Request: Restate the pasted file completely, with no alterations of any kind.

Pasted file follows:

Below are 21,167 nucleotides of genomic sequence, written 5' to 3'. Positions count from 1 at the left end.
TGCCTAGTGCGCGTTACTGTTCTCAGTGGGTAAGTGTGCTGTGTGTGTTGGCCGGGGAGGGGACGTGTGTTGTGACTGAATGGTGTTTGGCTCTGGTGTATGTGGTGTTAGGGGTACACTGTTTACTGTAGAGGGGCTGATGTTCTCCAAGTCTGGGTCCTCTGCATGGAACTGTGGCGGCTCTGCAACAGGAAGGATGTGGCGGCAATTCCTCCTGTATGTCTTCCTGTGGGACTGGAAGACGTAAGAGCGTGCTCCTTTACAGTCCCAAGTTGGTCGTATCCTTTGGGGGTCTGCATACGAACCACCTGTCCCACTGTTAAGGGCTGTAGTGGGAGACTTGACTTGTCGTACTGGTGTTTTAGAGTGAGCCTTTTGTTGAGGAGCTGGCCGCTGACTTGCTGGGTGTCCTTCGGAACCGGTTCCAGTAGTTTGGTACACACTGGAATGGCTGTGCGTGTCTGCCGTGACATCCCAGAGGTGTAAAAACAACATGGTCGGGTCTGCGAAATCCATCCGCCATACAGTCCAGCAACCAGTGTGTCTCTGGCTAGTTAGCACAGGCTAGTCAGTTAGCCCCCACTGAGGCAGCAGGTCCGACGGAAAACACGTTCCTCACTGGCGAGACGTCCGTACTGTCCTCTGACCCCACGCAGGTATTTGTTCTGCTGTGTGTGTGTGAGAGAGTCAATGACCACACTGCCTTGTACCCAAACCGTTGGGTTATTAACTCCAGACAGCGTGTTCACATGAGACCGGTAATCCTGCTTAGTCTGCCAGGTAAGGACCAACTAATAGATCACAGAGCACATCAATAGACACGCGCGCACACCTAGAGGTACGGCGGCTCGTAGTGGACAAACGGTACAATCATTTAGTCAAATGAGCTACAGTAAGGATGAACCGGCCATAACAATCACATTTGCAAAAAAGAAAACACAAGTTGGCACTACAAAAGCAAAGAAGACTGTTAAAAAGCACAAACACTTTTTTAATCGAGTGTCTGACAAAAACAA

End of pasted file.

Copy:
Below are 21,167 nucleotides of genomic sequence, written 5' to 3'. Positions count from 1 at the left end.
TGCCTAGTGCGCGTTACTGTTCTCAGTGGGTAAGTGTGCTGTGTGTGTTGGCCGGGGAGGGGACGTGTGTTGTGACTGAATGGTGTTTGGCTCTGGTGTATGTGGTGTTAGGGGTACACTGTTTACTGTAGAGGGGCTGATGTTCTCCAAGTCTGGGTCCTCTGCATGGAACTGTGGCGGCTCTGCAACAGGAAGGATGTGGCGGCAATTCCTCCTGTATGTCTTCCTGTGGGACTGGAAGACGTAAGAGCGTGCTCCTTTACAGTCCCAAGTTGGTCGTATCCTTTGGGGGTCTGCATACGAACCACCTGTCCCACTGTTAAGGGCTGTAGTGGGAGACTTGACTTGTCGTACTGGTGTTTTAGAGTGAGCCTTTTGTTGAGGAGCTGGCCGCTGACTTGCTGGGTGTCCTTCGGAACCGGTTCCAGTAGTTTGGTACACACTGGAATGGCTGTGCGTGTCTGCCGTGACATCCCAGAGGTGTAAAAACAACATGGTCGGGTCTGCGAAATCCATCCGCCATACAGTCCAGCAACCAGTGTGTCTCTGGCTAGTTAGCACAGGCTAGTCAGTTAGCCCCCACTGAGGCAGCAGGTCCGACGGAAAACACGTTCCTCACTGGCGAGACGTCCGTACTGTCCTCTGACCCCACGCAGGTATTTGTTCTGCTGTGTGTGTGTGAGAGAGTCAATGACCACACTGCCTTGTACCCAAACCGTTGGGTTATTAACTCCAGACAGCGTGTTCACATGAGACCGGTAATCCTGCTTAGTCTGCCAGGTAAGGACCAACTAATAGATCACAGAGCACATCAATAGACACGCGCGCACACCTAGAGGTACGGCGGCTCGTAGTGGACAAACGGTACAATCATTTAGTCAAATGAGCTACAGTAAGGATGAACCGGCCATAACAATCACATTTGCAAAAAAGAAAACACAAGTTGGCACTACAAAAGCAAAGAAGACTGTTAAAAAGCACAAACACTTTTTTAATCGAGTGTCTGACAAAAACAA